The AFL has received ASADA's interim report into Essendon's controversial supplements program and will review the evidence to determine what action will be taken regarding any possible breaches of the league's anti-doping code.
The league's general counsel and general manager for legal, integrity and compliance Andrew Dillon made the announcement at a brief media conference at AFL House on Friday night.
Dillon said the league acknowledged the intense interest in the case, which has dominated AFL discussions since Essendon announced on February 5 they would be under investigation.
"Given my responsibilities for issues relating to the AFL Anti-Doping Code, competition integrity and the AFL Rules, I will oversee the AFL's response to the interim report and in due course will make the report available to the Essendon Football Club and the AFL Commission for their review," Dillon said, reading from a prepared statement.
Dillon refused to take questions.
"On behalf of the AFL, I would like to commend ASADA for the thoroughness of their investigation over the past six months," he said.
He said the report included more than 400 pages and referenced more than 13,000 supporting documents.
"Their report ... (includes) transcripts of interviews conducted to date with more than 130 witnesses." he said.
"I also want to commend the AFL's integrity unit, led by Brett Clothier, who have supported ASADA in its work.
"The AFL will continue to review the evidence collected to determine what action (if any) might be taken pursuant to the AFL Rules and/or the AFL Anti-Doping Code.
"I note that, with ASADA recently receiving additional investigative powers, the investigation will be ongoing.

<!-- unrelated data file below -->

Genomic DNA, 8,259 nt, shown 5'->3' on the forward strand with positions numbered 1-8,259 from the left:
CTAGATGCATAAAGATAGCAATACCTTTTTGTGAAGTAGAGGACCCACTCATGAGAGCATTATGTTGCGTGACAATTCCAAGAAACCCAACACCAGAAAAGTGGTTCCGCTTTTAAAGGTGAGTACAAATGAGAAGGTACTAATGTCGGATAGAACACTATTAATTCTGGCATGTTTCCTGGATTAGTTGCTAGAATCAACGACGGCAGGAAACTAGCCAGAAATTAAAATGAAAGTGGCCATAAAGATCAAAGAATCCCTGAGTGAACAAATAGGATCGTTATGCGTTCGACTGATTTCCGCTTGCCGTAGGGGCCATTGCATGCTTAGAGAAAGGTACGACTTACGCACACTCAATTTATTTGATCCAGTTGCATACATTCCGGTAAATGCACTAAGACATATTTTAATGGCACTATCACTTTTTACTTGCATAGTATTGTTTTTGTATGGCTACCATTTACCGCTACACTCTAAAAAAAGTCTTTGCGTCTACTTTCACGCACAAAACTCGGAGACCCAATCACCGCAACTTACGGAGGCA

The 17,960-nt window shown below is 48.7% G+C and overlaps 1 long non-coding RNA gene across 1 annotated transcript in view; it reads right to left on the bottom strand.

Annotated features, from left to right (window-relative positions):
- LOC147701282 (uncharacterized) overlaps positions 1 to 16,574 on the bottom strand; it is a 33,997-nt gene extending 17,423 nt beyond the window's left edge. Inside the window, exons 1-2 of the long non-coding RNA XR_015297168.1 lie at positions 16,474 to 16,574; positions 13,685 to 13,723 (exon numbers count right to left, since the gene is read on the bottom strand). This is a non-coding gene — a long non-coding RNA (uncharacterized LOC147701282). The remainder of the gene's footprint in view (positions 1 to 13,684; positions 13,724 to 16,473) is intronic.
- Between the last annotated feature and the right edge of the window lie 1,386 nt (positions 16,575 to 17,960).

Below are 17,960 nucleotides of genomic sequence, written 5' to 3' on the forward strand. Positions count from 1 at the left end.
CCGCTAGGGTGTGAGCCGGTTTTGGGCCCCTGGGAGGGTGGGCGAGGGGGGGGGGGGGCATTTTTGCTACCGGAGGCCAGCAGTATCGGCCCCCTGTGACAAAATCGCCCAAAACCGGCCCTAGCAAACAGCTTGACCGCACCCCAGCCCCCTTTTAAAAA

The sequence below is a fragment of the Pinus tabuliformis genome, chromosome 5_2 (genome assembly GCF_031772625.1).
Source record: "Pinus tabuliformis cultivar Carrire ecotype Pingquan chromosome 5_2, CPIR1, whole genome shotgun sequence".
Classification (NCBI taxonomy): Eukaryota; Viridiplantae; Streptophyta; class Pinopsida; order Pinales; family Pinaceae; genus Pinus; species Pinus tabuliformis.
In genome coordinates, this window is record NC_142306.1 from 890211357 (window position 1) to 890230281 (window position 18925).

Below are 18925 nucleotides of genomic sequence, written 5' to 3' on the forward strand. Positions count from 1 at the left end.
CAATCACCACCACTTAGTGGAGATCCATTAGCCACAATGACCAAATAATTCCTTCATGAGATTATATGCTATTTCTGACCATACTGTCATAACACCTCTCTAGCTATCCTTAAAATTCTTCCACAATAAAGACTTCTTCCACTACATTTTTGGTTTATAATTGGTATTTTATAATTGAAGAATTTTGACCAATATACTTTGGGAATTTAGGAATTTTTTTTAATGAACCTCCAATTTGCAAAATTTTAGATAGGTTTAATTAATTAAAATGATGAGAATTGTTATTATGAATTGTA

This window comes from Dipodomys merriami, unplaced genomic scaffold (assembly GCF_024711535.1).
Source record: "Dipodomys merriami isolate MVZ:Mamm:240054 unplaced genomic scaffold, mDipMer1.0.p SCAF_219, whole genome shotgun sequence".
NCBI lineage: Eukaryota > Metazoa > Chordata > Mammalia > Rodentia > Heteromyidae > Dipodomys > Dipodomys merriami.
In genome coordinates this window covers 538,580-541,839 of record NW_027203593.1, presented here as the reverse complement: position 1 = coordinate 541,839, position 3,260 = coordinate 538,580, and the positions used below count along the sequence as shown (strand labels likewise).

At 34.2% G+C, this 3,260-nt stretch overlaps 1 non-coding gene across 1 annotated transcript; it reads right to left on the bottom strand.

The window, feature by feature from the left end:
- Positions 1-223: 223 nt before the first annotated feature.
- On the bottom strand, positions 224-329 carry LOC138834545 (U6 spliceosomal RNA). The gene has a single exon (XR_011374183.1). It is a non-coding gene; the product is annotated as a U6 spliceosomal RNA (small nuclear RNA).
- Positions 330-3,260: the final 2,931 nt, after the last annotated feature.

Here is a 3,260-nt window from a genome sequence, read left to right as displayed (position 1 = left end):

"The AFL acknowledges the intense interest in this matter and we will make further statements when appropriate."
Essendon players face possible doping bans from ASADA and the league has the option of imposing its own punishments such as removing premiership points which would end the fourth-placed Bombers' hopes of premiership glory in 2013.
Removing draft picks, suspensions, fines and even stripping captain Jobe Watson of last year's Brownlow Medal are other options for the AFL.
And even if ASADA clears Essendon, the AFL could still punish the club for bringing the game into disrepute.
Essendon chief executive Ian Robson resigned after the May release of an independent investigation which had been commissioned by the club.
Former Telstra boss Ziggy Switkowski's report referred to a "pharmacological enhanced environment" at Essendon in 2012.
Essendon chairman David Evans collapsed last Friday night in the club's change rooms and quit suddenly the following night in a dramatic example of the stress club officials have been facing.
Skipper Jobe Watson has admitted in a TV interview he believes he was given AOD9604, one of the key substances in the supplements saga.
Watson denies he has broken the anti-doping code.
Coach James Hird and Essendon also say there have been no doping offences.
Essendon's former fitness coach Dean Robinson took aim at Hird in a paid interview on Channel Seven earlier this week.
The club has strongly denied many of Robinson's allegations.
Essendon go into this weekend's round 19 in fourth spot on the ladder, although a possible loss of premiership points would rule them out of the finals action in September.
Essendon released a brief statement late on Friday night.
"The Essendon Football Club acknowledges the announcement by the AFL that they have received the ASADA interim report," the Bombers said.
"The club looks forward to receiving the report and responding in due course."
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